So you know, at least there is some semblance of togetherness.
Still, the teacher may be onto something. Any song about being a snappy dresser and redecorating probably falls into the "slightly homo" category.
Either way, I'm sure the news outlets and crazies on either side of the debate will continue to go on and on about this.
Pamela and I put the issue aside and finished our job making the office more festive with ornaments hung and dreidels spinning. We went online to print a little faq sheet about Yule, the both of us learning a few things or two and decided to pin a few quills of cinnamon around the office to spread prosperity and joy.
We then moved to stringing a few garlands in the break room. We began to talk about how we both used to string popcorn and cranberries on finishing line and used them to give our homes some homespun festivities on a budget.
"My mom used to pop so much extra corn. Two huge bowls full. One bowl for stringing and the other for eating. She's melt butter with cumin and chili powder and then pour it over. Oh! It was so warm and fun," Pamela reminisced.
I realized that I hadn't popped fresh corn myself since I was a child. Back then my mom and dad used an air popper; far before microwave popcorn drenched in strange yellow oils became the de facto corn used in most households today.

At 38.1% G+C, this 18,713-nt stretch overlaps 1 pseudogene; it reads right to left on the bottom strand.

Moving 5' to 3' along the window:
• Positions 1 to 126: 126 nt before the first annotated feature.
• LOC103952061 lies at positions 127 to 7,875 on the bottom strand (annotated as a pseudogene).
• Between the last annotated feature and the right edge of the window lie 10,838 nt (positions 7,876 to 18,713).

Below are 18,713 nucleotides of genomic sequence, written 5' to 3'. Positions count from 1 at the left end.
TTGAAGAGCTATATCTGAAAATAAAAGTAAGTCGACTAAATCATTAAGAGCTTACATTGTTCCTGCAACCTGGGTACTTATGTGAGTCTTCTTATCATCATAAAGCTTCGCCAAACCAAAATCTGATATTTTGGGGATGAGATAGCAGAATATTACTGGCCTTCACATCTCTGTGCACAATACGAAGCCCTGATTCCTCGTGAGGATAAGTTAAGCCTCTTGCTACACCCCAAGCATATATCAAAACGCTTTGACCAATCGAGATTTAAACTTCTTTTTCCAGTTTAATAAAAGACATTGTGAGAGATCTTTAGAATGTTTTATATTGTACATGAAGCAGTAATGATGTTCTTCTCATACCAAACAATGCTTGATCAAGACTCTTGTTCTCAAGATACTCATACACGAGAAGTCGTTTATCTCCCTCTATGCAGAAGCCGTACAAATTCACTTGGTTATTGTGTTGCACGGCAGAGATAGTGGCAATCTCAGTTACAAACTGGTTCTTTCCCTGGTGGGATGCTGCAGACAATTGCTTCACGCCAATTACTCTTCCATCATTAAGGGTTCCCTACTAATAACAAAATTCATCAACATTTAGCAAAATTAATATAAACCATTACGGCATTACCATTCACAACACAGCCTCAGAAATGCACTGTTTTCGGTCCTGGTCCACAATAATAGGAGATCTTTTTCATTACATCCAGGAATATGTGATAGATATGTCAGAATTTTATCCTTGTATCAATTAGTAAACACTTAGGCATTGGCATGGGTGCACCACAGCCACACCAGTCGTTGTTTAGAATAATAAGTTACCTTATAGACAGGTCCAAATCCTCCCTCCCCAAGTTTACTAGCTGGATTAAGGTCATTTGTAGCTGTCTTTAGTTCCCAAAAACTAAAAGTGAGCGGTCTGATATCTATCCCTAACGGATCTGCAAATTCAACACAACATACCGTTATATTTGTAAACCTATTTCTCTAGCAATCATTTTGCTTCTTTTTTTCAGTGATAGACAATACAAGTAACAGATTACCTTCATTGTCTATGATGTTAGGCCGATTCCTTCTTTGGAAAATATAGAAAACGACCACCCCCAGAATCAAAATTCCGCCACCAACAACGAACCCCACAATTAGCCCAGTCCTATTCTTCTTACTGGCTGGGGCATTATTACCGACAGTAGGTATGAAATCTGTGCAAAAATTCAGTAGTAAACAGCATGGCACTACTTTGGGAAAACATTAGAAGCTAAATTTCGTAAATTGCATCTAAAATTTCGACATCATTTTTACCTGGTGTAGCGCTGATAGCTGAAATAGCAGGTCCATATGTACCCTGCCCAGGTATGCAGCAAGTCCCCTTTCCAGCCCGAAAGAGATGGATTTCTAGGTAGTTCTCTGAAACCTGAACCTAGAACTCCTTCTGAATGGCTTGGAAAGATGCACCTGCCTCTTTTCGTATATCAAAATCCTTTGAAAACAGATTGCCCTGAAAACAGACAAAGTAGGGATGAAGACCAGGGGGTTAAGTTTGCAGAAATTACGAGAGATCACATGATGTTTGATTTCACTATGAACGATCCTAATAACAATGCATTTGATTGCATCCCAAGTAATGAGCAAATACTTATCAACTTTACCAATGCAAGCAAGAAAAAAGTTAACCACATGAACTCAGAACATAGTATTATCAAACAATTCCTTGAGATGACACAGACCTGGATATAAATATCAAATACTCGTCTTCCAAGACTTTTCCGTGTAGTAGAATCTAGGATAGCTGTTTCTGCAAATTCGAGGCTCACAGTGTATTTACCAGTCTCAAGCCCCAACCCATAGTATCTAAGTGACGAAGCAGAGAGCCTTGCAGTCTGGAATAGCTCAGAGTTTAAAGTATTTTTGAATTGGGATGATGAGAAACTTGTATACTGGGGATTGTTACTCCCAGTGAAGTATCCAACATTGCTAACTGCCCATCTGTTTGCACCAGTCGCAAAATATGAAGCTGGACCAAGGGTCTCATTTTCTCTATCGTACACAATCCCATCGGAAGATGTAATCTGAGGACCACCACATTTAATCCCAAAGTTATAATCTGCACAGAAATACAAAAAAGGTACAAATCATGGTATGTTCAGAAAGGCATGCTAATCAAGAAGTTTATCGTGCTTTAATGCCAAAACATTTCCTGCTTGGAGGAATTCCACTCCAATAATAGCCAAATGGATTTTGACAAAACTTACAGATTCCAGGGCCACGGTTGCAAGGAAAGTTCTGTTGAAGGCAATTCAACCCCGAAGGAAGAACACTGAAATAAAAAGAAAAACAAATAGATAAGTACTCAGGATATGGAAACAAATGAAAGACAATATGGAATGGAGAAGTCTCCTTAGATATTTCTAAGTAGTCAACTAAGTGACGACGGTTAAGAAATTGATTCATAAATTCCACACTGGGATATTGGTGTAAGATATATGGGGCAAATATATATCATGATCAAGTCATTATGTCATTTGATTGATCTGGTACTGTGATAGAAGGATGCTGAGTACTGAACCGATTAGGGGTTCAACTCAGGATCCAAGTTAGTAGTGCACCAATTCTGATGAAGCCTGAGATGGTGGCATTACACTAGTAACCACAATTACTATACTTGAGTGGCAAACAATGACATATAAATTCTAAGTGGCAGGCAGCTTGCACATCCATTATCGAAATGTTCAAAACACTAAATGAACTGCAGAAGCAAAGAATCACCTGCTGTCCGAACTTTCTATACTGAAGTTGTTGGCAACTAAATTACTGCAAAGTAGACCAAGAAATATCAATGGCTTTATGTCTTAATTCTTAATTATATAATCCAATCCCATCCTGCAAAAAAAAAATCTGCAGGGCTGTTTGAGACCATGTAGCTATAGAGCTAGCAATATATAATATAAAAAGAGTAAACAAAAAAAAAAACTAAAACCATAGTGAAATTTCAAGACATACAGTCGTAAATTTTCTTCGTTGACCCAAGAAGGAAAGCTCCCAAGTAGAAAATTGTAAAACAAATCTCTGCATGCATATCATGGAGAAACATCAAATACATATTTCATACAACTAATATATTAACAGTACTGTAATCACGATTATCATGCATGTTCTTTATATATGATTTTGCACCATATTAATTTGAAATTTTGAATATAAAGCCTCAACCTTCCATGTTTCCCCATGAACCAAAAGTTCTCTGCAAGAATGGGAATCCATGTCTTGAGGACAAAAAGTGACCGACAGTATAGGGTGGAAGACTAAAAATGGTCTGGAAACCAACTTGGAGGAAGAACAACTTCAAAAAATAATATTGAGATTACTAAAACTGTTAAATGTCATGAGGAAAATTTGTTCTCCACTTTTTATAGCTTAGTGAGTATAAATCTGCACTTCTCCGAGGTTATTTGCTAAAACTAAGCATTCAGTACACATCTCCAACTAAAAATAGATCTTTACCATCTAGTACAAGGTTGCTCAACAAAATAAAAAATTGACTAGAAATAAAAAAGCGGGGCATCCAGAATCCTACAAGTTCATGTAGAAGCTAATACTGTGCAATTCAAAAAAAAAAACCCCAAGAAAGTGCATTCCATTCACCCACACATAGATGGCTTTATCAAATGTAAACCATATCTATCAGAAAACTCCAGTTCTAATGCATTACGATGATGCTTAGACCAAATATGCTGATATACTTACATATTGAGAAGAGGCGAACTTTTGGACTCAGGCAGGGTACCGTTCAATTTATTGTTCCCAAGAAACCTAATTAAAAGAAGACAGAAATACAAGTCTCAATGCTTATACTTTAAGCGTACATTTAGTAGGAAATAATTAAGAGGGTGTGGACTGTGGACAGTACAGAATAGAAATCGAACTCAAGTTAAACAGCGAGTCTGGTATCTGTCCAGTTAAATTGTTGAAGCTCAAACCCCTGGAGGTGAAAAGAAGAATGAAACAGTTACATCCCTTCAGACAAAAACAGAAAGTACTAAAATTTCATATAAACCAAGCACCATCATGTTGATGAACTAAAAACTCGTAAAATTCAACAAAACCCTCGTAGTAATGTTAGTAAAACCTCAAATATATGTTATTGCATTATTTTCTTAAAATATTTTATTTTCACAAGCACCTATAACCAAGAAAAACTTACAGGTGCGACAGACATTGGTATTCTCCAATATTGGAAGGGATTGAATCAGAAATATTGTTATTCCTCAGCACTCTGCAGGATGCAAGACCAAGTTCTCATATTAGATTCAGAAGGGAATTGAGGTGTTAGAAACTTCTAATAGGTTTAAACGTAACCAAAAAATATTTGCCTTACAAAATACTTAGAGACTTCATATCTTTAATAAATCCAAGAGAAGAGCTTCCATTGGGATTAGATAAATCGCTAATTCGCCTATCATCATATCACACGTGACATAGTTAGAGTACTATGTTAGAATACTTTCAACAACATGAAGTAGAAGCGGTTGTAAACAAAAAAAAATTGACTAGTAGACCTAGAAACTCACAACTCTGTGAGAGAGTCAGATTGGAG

The next day I picked up a bag of popping corn at the Farmers' Market then went home and made popcorn. It was fun watching the first kernels explode into poofs of white crunchiness, bouncing and twirling in the pot like dancers in a Nutcracker performance. Soon those kernels were buried as more and more burst inside-out and the level of white corn rose and rose, steam escaping the seems of the lid before the corn pushed it up, up, and off the pot.
After the corn was done and in the bowl I tossed in the hot pot a knob of butter and a spoonful of curry powder. The butter browned and the spices blended, turning dark yellow and aromatic as savory steam stirred through the room. A quirk swirl and over the popcorn it went to be tossed with a flurry of salt.
The popcorn, needless to say, was epic. Perhaps curry isn't a traditional yule-tide classic, but maybe it should be. It seems like a rather novel way to ring in whatever happy holiday you choose to celebrate, and while we may not all agree on how to greet each other in this festive time of year I think we can all agree to debate it fairly over a big bowl of popcorn.
Happy Holidays, everyone. Whatever and however you celebrate.
~Garrett, Fiance, and Eat Beast
Adapted from Simply Recipes
2 tablespoons canola, peanut or grapeseed oil (something with a high smoke point)
1/3 cup high-quality popcorn kernels
2 tablespoons or more (to taste) unsalted butter
1/2 tablespoon curry powder
Salt to taste
1. Heat the oil in a 3 quart sauce pot with a lid over medium-high heat. Toss in a few kernels and cover the pot.
2. When those kernels pop take the pot off the heat to allow the heat to temper a bit. Count to 30 before putting it back on the heat. The oil may smoke a bit, no worries as it's what happens.
3. Add the rest of the kernels and they should begin popping. Once the popping starts be sure to shake the pot a bit to prevent the kernels on the bottom from burning. At the same time keep the lid slightly ajar to allow steam to escape as this will ensure crispy popcorn. Once the popping stops take off heat and put the popcorn in a bowl.
4. Toss the butter and curry powder in the pot (it will still be hot). Stir the butter together with the curry powder and pour over the popcorn. Add salt to taste, toss, and serve.